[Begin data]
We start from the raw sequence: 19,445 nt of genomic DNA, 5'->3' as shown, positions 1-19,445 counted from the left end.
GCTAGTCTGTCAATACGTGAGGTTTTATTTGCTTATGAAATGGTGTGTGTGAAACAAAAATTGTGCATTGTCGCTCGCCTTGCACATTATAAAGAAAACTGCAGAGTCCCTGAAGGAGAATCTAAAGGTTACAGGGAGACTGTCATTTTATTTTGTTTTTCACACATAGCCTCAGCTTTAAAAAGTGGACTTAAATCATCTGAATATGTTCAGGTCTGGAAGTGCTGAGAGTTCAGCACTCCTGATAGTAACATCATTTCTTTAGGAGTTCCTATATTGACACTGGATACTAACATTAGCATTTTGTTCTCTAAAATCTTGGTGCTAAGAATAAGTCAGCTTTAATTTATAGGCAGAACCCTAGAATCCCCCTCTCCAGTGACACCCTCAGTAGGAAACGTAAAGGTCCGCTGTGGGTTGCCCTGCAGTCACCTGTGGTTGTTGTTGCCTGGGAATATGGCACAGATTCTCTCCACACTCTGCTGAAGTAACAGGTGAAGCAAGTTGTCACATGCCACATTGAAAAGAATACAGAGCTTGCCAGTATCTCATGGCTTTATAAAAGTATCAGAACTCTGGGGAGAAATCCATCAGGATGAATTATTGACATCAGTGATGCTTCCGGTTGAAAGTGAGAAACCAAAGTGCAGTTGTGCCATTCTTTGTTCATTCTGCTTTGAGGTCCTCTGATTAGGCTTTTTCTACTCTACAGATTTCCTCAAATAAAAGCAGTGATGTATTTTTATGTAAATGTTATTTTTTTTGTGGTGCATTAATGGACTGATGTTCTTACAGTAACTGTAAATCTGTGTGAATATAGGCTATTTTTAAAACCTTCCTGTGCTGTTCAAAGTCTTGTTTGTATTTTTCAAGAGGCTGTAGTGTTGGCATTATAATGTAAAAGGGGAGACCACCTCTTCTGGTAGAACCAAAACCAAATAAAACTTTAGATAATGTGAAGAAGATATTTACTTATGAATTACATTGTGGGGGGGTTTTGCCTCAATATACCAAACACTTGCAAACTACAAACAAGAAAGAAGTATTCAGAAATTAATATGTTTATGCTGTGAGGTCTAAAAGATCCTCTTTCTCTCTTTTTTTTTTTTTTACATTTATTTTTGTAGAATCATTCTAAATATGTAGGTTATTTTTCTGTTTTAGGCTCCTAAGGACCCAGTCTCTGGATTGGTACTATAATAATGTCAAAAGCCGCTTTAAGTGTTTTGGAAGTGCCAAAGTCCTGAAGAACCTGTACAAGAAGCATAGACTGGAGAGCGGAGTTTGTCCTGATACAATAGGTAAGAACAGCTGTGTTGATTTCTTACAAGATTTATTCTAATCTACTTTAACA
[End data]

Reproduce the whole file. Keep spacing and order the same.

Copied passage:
We start from the raw sequence: 19,445 nt of genomic DNA, 5'->3' as shown, positions 1-19,445 counted from the left end.
GCTAGTCTGTCAATACGTGAGGTTTTATTTGCTTATGAAATGGTGTGTGTGAAACAAAAATTGTGCATTGTCGCTCGCCTTGCACATTATAAAGAAAACTGCAGAGTCCCTGAAGGAGAATCTAAAGGTTACAGGGAGACTGTCATTTTATTTTGTTTTTCACACATAGCCTCAGCTTTAAAAAGTGGACTTAAATCATCTGAATATGTTCAGGTCTGGAAGTGCTGAGAGTTCAGCACTCCTGATAGTAACATCATTTCTTTAGGAGTTCCTATATTGACACTGGATACTAACATTAGCATTTTGTTCTCTAAAATCTTGGTGCTAAGAATAAGTCAGCTTTAATTTATAGGCAGAACCCTAGAATCCCCCTCTCCAGTGACACCCTCAGTAGGAAACGTAAAGGTCCGCTGTGGGTTGCCCTGCAGTCACCTGTGGTTGTTGTTGCCTGGGAATATGGCACAGATTCTCTCCACACTCTGCTGAAGTAACAGGTGAAGCAAGTTGTCACATGCCACATTGAAAAGAATACAGAGCTTGCCAGTATCTCATGGCTTTATAAAAGTATCAGAACTCTGGGGAGAAATCCATCAGGATGAATTATTGACATCAGTGATGCTTCCGGTTGAAAGTGAGAAACCAAAGTGCAGTTGTGCCATTCTTTGTTCATTCTGCTTTGAGGTCCTCTGATTAGGCTTTTTCTACTCTACAGATTTCCTCAAATAAAAGCAGTGATGTATTTTTATGTAAATGTTATTTTTTTTGTGGTGCATTAATGGACTGATGTTCTTACAGTAACTGTAAATCTGTGTGAATATAGGCTATTTTTAAAACCTTCCTGTGCTGTTCAAAGTCTTGTTTGTATTTTTCAAGAGGCTGTAGTGTTGGCATTATAATGTAAAAGGGGAGACCACCTCTTCTGGTAGAACCAAAACCAAATAAAACTTTAGATAATGTGAAGAAGATATTTACTTATGAATTACATTGTGGGGGGGTTTTGCCTCAATATACCAAACACTTGCAAACTACAAACAAGAAAGAAGTATTCAGAAATTAATATGTTTATGCTGTGAGGTCTAAAAGATCCTCTTTCTCTCTTTTTTTTTTTTTTACATTTATTTTTGTAGAATCATTCTAAATATGTAGGTTATTTTTCTGTTTTAGGCTCCTAAGGACCCAGTCTCTGGATTGGTACTATAATAATGTCAAAAGCCGCTTTAAGTGTTTTGGAAGTGCCAAAGTCCTGAAGAACCTGTACAAGAAGCATAGACTGGAGAGCGGAGTTTGTCCTGATACAATAGGTAAGAACAGCTGTGTTGATTTCTTACAAGATTTATTCTAATCTACTTTAACA